This week was the annual Chrome Dev Summit. While it was a little different this year due to COVID, it did mean that people like me who would otherwise miss out on the activities of the two-day event got to participate.
I can’t not mention CDS Adventure - a virtual conference hall full of everyone attending. You create your own avatar and hop around talking to other attendees and Google staff about all things Chrome. It’s not the same as being there in person but a great alternative.
There’s collectible hats, too. I’m sold.
There were lots of great talks about all sorts of web-based topics. There’s quite a focus on the Chrome browser and the things it does well, but there is plenty of content applicable across the web. They’re all up on their YouTube channel and I thoroughly recommend picking out the ones that interest you and giving them a watch.
One added bonus of the conference going remote is that the workshops they run every year are now held online. I was lucky enough to get a place on their Web Performance workshop. Spread over two days, the lovely Tammy Averts and Tim Kadlec went over the basics of performance on the web, what to look out for and how to debug when things go wrong.
“Improving performance” is quite a loaded phrase. It means lots of different things, which can vary from person to person. Generally, good performance involves getting files to the client as quick as possible and providing a smooth and responsive experience once it’s there.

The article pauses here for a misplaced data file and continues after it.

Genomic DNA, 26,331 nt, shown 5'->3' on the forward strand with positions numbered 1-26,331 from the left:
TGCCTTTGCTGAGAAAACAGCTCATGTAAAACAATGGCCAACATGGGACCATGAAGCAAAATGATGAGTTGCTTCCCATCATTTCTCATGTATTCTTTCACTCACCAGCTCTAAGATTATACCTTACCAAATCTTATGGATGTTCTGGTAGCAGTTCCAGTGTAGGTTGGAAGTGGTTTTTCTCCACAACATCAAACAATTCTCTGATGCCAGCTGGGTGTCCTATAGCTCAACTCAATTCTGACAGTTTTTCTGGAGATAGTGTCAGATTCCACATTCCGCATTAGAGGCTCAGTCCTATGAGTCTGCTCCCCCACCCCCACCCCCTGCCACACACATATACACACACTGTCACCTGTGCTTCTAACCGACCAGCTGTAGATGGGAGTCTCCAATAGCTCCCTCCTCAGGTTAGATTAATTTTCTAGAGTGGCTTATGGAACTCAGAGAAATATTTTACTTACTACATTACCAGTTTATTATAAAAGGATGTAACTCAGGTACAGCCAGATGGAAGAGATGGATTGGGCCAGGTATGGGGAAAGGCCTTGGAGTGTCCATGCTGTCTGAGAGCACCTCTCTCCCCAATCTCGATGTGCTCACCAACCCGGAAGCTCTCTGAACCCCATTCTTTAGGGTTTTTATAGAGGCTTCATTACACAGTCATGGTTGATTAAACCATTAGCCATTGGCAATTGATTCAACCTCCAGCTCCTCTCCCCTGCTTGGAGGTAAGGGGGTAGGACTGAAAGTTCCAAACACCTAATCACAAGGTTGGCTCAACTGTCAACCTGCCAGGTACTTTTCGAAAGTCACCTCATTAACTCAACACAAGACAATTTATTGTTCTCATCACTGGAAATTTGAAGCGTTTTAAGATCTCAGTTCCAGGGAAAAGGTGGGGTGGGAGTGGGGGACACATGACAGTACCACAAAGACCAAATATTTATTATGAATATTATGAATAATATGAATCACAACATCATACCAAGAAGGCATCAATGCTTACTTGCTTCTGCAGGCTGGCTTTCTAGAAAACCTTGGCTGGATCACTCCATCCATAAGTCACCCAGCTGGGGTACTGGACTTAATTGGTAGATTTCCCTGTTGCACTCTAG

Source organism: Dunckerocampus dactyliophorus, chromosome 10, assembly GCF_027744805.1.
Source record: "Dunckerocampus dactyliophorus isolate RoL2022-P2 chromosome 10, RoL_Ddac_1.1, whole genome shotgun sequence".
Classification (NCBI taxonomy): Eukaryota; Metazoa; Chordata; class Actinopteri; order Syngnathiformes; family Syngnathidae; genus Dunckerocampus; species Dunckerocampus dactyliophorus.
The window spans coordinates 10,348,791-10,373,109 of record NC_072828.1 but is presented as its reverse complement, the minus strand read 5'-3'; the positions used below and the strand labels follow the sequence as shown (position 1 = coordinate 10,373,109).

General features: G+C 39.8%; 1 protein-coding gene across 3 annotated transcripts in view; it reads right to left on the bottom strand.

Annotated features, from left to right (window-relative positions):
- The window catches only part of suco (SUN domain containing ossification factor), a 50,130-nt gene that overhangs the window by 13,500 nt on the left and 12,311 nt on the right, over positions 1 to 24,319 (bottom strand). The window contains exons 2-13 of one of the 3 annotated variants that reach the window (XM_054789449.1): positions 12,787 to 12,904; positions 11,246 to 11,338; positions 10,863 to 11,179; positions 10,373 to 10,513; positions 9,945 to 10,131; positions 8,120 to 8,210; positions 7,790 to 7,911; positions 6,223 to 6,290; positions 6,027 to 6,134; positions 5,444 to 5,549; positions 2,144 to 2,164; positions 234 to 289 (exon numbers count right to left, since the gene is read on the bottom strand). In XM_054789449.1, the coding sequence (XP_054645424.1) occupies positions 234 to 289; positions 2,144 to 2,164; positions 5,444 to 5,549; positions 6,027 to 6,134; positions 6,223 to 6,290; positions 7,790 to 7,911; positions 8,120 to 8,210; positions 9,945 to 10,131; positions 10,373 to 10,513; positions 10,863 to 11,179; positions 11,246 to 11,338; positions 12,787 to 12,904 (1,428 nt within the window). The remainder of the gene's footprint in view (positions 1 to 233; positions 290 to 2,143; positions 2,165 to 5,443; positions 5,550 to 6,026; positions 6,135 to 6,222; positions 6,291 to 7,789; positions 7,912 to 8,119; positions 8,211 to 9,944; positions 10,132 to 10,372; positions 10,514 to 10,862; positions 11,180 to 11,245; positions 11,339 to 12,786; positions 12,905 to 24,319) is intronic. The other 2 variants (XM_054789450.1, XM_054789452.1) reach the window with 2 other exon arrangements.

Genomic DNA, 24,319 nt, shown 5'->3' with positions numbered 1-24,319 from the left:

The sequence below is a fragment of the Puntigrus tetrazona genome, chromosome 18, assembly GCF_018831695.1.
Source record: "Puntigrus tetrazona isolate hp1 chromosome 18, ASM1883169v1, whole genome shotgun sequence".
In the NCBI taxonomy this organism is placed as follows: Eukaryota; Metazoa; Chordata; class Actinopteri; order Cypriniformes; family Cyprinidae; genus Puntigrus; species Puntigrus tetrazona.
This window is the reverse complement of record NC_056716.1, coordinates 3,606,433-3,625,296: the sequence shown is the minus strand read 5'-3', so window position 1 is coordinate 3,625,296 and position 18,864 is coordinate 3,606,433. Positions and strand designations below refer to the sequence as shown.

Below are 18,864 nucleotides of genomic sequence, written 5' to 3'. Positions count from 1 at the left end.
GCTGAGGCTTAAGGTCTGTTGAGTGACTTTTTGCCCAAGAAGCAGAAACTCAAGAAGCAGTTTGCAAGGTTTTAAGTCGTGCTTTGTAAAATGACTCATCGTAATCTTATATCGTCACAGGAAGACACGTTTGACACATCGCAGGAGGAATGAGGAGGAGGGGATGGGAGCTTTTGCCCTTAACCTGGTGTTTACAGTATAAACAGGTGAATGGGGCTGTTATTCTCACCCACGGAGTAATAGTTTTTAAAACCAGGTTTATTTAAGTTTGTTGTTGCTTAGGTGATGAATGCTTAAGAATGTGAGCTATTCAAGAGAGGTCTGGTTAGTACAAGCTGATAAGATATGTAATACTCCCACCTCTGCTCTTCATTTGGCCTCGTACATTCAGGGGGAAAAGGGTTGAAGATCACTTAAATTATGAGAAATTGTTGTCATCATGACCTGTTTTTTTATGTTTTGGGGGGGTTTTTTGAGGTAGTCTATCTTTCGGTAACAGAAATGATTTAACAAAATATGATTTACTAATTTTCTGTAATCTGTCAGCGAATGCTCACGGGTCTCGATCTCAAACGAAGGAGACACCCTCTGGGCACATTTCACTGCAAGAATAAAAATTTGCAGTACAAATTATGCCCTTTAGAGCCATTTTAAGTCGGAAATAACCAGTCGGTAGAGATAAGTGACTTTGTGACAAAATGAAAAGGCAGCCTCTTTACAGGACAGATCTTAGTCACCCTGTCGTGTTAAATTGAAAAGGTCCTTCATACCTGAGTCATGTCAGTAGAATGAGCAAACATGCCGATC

There are lots of benefits to improving performance. On a human level it’s more enjoyable to use a website and you’re not blocking out users on slower devices and connections from seeing your content. But from a business perspective, it’s known to increase successful conversions, boost brand loyalty and will soon even affect page rank in Google search results. There’s an argument for every angle.
Core Web Vitals
Chrome has been focusing on performance metrics for a while already. For many years we’ve been checking things like page load times, but what is a “load” anyway? So many things can affect when a
load event happens such as device power, network connectivity or even just a rogue third-party script that sometimes goes down. It’s capturing too much at once.
The Chrome team’s latest push is the concept of Core Web Vitals. These are a set of three important metrics that all developers should be keeping an eye on to make sure everyone has a good experience on their site.
They come as three handy initialisms - LCP, FID and CLS.
Largest Contentful Paint (LCP)
The perceived performance of a website is very important. People will start to interact with a page as soon as they think it’s finished loading. In reality that’s when the biggest part of the initial view stops looking blank, rather than waiting for every style, font and image to finish coming down.
The LCP is the time between the initial navigation and the point the largest part of the visible viewport appeared on screen. The target is under 2.5 seconds.
While that might sound a bit wishy-washy, tools such as Lighthouse can identify when exactly that happens. It also shows up inside Chrome’s DevTools whenever you run a performance recording.
This can be improved by removing any blocking scripts and CSS requests, deferring the load of any non-critical assets and ideally server render HTML to avoid having to wait for a JS bundle to download first. Other things can load outside the viewport without affecting this score, so make sure every download is prioritised properly.
First Input Delay (FID)